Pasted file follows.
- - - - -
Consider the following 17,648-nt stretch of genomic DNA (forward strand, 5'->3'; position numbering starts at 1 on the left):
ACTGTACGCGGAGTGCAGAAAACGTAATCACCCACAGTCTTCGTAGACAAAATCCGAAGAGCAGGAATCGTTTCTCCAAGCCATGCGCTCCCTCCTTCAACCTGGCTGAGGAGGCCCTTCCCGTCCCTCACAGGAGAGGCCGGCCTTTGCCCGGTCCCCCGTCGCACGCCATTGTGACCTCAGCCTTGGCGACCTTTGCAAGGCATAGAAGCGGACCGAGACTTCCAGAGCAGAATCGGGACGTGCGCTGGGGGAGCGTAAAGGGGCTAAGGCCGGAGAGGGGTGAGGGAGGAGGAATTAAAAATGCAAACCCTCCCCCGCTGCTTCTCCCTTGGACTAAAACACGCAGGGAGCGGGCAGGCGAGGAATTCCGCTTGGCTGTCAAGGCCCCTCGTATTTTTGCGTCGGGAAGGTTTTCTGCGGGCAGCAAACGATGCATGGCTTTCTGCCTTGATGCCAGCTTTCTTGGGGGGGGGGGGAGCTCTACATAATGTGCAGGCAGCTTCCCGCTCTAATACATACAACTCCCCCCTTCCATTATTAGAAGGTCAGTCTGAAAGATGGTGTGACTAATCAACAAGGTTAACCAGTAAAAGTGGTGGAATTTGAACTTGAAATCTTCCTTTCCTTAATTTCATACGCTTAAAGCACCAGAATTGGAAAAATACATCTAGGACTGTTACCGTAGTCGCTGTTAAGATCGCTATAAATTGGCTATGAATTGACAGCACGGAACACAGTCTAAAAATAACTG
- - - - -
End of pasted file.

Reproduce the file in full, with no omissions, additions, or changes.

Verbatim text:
Consider the following 17,648-nt stretch of genomic DNA (forward strand, 5'->3'; position numbering starts at 1 on the left):
ACTGTACGCGGAGTGCAGAAAACGTAATCACCCACAGTCTTCGTAGACAAAATCCGAAGAGCAGGAATCGTTTCTCCAAGCCATGCGCTCCCTCCTTCAACCTGGCTGAGGAGGCCCTTCCCGTCCCTCACAGGAGAGGCCGGCCTTTGCCCGGTCCCCCGTCGCACGCCATTGTGACCTCAGCCTTGGCGACCTTTGCAAGGCATAGAAGCGGACCGAGACTTCCAGAGCAGAATCGGGACGTGCGCTGGGGGAGCGTAAAGGGGCTAAGGCCGGAGAGGGGTGAGGGAGGAGGAATTAAAAATGCAAACCCTCCCCCGCTGCTTCTCCCTTGGACTAAAACACGCAGGGAGCGGGCAGGCGAGGAATTCCGCTTGGCTGTCAAGGCCCCTCGTATTTTTGCGTCGGGAAGGTTTTCTGCGGGCAGCAAACGATGCATGGCTTTCTGCCTTGATGCCAGCTTTCTTGGGGGGGGGGGGAGCTCTACATAATGTGCAGGCAGCTTCCCGCTCTAATACATACAACTCCCCCCTTCCATTATTAGAAGGTCAGTCTGAAAGATGGTGTGACTAATCAACAAGGTTAACCAGTAAAAGTGGTGGAATTTGAACTTGAAATCTTCCTTTCCTTAATTTCATACGCTTAAAGCACCAGAATTGGAAAAATACATCTAGGACTGTTACCGTAGTCGCTGTTAAGATCGCTATAAATTGGCTATGAATTGACAGCACGGAACACAGTCTAAAAATAACTG